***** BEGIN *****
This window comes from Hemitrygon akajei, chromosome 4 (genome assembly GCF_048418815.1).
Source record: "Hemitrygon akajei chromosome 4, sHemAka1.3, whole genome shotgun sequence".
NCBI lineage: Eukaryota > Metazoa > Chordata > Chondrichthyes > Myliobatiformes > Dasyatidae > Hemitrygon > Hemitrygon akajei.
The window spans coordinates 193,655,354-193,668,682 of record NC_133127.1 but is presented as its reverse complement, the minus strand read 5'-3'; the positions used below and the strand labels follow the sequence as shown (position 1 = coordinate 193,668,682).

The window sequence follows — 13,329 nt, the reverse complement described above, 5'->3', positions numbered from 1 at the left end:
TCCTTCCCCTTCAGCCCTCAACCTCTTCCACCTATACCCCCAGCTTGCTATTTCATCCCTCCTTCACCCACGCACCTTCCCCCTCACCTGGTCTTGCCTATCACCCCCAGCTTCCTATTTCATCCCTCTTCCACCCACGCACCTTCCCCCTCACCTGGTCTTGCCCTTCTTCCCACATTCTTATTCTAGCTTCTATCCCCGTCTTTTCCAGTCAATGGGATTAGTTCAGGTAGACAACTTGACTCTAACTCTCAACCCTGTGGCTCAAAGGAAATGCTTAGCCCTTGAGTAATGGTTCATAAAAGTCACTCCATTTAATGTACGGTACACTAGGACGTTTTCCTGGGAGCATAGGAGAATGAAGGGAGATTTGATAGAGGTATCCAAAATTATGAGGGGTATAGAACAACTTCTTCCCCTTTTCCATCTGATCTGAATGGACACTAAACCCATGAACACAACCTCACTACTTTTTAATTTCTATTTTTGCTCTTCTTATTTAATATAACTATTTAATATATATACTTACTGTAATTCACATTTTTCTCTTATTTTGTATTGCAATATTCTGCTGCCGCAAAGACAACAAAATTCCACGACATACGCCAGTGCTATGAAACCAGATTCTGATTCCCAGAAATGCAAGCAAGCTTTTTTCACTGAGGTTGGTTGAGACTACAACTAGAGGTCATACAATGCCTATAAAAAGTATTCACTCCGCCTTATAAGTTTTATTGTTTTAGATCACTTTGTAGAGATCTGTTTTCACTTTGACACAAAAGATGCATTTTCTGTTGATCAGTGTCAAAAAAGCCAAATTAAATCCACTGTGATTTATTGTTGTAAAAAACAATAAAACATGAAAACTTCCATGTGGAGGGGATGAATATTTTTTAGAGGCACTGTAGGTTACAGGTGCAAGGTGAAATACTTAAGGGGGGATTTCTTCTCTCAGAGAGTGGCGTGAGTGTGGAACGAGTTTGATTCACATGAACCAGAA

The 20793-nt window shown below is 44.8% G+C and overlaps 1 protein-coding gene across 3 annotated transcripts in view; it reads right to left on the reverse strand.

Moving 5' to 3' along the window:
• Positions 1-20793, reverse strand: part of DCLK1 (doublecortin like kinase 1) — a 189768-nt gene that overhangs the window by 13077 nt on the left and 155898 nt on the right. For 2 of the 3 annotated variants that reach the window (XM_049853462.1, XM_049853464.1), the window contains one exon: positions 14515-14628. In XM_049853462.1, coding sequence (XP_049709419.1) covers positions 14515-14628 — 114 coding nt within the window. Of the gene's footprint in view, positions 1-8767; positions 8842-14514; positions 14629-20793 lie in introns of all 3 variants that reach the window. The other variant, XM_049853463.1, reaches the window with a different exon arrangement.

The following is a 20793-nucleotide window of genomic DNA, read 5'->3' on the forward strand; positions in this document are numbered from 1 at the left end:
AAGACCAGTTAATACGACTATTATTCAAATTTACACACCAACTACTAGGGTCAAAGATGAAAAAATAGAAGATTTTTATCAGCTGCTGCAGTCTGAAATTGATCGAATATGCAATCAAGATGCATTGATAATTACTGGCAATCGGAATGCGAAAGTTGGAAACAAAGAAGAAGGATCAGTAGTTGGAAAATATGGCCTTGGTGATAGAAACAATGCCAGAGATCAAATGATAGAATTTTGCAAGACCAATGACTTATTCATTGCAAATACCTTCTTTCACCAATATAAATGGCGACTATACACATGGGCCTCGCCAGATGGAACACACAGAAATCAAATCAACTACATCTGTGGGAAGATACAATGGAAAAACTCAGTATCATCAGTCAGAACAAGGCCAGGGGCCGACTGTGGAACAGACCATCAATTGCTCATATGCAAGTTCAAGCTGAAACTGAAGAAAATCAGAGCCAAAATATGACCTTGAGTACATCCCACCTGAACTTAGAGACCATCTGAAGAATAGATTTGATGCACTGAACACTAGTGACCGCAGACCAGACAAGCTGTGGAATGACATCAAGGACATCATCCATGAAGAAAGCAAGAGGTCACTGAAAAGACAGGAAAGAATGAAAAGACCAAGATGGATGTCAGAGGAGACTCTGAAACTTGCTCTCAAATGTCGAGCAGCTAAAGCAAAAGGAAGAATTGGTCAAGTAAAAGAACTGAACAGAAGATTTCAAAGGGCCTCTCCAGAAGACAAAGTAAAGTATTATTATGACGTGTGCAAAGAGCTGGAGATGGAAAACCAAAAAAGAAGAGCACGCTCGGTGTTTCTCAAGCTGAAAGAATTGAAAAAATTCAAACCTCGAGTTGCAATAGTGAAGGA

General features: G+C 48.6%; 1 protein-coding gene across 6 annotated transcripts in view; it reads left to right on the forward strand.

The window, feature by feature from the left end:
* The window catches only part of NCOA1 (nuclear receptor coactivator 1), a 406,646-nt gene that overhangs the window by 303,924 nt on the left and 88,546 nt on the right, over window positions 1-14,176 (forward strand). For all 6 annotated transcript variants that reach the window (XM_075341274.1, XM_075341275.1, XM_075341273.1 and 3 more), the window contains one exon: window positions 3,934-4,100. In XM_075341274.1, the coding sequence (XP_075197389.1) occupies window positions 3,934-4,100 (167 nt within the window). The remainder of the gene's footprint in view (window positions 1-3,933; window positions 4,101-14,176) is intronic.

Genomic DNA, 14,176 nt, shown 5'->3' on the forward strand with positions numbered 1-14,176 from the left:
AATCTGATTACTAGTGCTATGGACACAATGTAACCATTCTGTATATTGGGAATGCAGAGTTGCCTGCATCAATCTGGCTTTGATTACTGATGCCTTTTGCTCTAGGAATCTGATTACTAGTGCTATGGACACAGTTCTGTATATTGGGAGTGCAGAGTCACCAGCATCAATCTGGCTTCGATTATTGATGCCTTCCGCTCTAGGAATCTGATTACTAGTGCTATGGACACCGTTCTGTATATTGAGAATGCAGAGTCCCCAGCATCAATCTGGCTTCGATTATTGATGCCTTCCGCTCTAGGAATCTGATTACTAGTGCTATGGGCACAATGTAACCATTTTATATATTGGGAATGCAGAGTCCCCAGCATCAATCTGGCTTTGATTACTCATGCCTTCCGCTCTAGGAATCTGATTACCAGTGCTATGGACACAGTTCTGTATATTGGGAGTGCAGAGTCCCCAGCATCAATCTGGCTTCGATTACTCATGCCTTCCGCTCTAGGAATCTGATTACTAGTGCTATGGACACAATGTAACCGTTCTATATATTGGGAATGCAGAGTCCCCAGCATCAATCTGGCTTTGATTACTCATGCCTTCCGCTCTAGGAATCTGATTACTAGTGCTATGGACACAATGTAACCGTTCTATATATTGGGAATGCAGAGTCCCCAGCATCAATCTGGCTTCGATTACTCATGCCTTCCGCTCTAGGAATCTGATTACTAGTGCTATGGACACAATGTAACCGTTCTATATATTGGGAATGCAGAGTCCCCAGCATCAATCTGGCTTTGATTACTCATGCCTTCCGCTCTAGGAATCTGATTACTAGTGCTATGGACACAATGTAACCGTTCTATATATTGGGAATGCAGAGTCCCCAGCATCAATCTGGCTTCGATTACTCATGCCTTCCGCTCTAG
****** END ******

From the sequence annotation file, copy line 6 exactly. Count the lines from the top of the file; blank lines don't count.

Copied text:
TCCTTCCCCTTCAGCCCTCAACCTCTTCCACCTATACCCCCAGCTTGCTATTTCATCCCTCCTTCACCCACGCACCTTCCCCCTCACCTGGTCTTGCCTATCACCCCCAGCTTCCTATTTCATCCCTCTTCCACCCACGCACCTTCCCCCTCACCTGGTCTTGCCCTTCTTCCCACATTCTTATTCTAGCTTCTATCCCCGTCTTTTCCAGTCAATGGGATTAGTTCAGGTAGACAACTTGACTCTAACTCTCAACCCTGTGGCTCAAAGGAAATGCTTAGCCCTTGAGTAATGGTTCATAAAAGTCACTCCATTTAATGTACGGTACACTAGGACGTTTTCCTGGGAGCATAGGAGAATGAAGGGAGATTTGATAGAGGTATCCAAAATTATGAGGGGTATAGAACAACTTCTTCCCCTTTTCCATCTGATCTGAATGGACACTAAACCCATGAACACAACCTCACTACTTTTTAATTTCTATTTTTGCTCTTCTTATTTAATATAACTATTTAATATATATACTTACTGTAATTCACATTTTTCTCTTATTTTGTATTGCAATATTCTGCTGCCGCAAAGACAACAAAATTCCACGACATACGCCAGTGCTATGAAACCAGATTCTGATTCCCAGAAATGCAAGCAAGCTTTTTTCACTGAGGTTGGTTGAGACTACAACTAGAGGTCATACAATGCCTATAAAAAGTATTCACTCCGCCTTATAAGTTTTATTGTTTTAGATCACTTTGTAGAGATCTGTTTTCACTTTGACACAAAAGATGCATTTTCTGTTGATCAGTGTCAAAAAAGCCAAATTAAATCCACTGTGATTTATTGTTGTAAAAAACAATAAAACATGAAAACTTCCATGTGGAGGGGATGAATATTTTTTAGAGGCACTGTAGGTTACAGGTGCAAGGTGAAATACTTAAGGGGGGATTTCTTCTCTCAGAGAGTGGCGTGAGTGTGGAACGAGTTTGATTCACATGAACCAGAA